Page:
Here’s another suggestion: always use high-visibility line. For this technique, I use Sufix Elite 10-pound-test High Visibility Yellow mono. This line allows me to visually follow my slack line with ease and actually helps me pinpoint my bait in the current. Most river fish are not line shy, so use the high-vis. line to your advantage.

I kind of explained the technique in the beginning, but here’s a quick recap: Seek out some potential slack-water areas. My primary focus is on those with some deeper water behind your obstruction creating the slack area. Deep is really relevant to your own particular body of water, but for most of my targets if I can find 2-4 feet downstream I’m pretty confident that it holds some decent fish. I use floating crankbaits in the 2- to 5-foot diving depths, which both my Scatter Shallow Shad Rap and Scatter Shallow Crank Rap will achieve.

Another thing to point out is that I’m not making extremely, halfway-across-the-river casts with this presentation. Keep the casts close, as this allows for so much more control over your baits. Simply cast your bait out upstream from the slack water and allow the current to carry your bait into the “fish zone.” Once near the rear of the slack area, simply lift up and hold back with your rod and allow the crankbait to dive down. If there’s no hit, point your rod tip back toward your bait, giving it line to allow the bait to surface. Then repeat. It’s really that easy, and how long you work an area is up to you. I’m in and out pretty quick in search of my next potential hot spot.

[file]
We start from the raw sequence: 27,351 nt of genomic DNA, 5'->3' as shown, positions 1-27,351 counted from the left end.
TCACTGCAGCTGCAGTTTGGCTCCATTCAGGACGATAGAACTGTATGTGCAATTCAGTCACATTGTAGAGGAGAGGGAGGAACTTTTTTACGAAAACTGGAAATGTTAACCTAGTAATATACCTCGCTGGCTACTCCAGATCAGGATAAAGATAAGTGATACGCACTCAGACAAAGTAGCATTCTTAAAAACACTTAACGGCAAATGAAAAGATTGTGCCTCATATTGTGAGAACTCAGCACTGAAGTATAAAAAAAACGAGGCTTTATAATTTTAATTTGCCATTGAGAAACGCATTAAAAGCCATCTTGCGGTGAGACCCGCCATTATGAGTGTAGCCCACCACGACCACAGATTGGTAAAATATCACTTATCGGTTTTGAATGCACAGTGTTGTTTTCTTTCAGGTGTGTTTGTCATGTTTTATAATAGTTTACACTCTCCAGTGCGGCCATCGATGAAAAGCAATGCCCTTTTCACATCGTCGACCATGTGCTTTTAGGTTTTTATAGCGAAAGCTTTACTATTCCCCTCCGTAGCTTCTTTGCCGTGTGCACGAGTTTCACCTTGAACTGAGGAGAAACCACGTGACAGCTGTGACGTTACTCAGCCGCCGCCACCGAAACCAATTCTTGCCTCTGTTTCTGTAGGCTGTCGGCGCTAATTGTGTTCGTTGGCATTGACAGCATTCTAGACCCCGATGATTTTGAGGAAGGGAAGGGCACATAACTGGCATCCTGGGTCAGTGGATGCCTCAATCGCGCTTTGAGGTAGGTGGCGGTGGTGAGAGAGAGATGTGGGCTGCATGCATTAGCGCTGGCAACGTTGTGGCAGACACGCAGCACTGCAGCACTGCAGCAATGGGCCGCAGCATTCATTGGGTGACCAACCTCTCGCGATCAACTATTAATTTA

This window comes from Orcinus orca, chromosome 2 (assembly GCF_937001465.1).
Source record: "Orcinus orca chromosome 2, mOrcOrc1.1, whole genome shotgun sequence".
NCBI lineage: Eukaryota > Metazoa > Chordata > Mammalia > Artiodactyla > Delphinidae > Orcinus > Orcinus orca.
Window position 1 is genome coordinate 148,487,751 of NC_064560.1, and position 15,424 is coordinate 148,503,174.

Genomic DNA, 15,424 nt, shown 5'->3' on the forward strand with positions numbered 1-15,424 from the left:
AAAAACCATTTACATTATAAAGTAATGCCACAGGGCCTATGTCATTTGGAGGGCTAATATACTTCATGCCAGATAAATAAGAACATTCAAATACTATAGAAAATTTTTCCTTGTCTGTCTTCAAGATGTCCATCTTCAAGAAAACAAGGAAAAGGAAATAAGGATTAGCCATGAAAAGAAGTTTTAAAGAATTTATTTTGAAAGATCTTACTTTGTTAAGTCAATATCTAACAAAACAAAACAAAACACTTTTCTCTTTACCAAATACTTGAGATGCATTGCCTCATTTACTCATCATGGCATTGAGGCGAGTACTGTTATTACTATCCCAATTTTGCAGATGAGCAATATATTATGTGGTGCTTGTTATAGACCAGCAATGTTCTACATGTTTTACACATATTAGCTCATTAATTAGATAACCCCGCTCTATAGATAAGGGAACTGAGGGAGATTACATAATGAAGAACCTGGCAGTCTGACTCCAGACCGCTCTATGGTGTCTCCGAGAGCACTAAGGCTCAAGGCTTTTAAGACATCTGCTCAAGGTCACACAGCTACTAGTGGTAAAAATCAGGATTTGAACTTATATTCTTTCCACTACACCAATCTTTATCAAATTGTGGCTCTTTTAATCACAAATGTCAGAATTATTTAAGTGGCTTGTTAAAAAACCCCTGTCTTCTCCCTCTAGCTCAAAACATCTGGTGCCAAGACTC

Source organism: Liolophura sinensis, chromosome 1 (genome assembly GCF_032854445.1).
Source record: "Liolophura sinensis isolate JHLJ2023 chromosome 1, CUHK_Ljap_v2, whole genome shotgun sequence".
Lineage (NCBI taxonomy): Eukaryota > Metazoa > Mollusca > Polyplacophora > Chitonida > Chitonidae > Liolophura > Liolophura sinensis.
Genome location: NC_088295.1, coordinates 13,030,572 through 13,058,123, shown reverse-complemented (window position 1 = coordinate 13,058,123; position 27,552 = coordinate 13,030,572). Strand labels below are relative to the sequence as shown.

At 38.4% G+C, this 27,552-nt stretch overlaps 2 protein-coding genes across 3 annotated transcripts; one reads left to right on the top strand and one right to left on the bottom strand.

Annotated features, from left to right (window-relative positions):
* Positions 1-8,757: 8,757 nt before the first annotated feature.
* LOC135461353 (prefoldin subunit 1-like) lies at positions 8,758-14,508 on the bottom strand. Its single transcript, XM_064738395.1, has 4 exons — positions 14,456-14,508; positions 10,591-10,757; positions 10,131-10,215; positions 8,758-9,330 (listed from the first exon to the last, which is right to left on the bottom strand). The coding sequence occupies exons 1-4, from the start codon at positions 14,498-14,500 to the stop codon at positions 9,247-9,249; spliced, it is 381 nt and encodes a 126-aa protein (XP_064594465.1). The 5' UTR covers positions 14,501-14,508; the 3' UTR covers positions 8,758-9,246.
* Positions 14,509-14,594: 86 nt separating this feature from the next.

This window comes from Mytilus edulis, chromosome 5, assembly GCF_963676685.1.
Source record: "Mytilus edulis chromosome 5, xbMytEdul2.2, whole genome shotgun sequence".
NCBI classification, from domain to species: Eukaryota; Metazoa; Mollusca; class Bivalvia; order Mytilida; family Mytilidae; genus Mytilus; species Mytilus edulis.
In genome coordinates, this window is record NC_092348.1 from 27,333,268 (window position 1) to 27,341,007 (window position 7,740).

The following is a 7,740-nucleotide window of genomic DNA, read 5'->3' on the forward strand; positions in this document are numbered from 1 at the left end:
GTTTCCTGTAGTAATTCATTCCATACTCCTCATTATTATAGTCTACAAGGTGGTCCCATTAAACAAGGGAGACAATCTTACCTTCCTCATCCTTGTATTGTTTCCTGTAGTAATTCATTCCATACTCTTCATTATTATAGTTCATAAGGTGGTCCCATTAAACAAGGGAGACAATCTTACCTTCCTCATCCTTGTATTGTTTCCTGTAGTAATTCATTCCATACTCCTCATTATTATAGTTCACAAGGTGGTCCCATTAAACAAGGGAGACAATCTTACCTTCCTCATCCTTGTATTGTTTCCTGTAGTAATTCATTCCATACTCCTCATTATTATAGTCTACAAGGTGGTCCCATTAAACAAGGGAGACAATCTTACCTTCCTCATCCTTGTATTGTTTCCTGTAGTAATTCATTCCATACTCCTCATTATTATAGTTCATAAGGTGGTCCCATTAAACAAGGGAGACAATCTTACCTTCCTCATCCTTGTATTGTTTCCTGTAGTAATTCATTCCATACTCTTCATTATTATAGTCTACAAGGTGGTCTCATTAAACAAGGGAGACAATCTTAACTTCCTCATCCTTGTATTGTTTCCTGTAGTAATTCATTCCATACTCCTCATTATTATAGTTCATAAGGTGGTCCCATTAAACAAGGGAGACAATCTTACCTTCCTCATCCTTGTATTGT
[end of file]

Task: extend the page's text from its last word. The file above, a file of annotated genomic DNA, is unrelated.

While I didn’t discuss it, this is a multi-species approach. I have caught smallmouths, largemouths, walleyes, pike, crappies and cats using these baits and this technique, often sharing the same spot. The mystery of what has congregated in these slack-water areas just adds to the excitement of the outing.

If you have never fished moving waters in the past and have dealt with current, this all might sound a bit confusing or intimidating. Trust me. It’s not. Take your time and learn to read the water.

These next couple of months this summer will be an outstanding time to hit some of these fish-holding areas on rivers. River fish always seem to be on the bite, even when some other waters this time of year have slowed.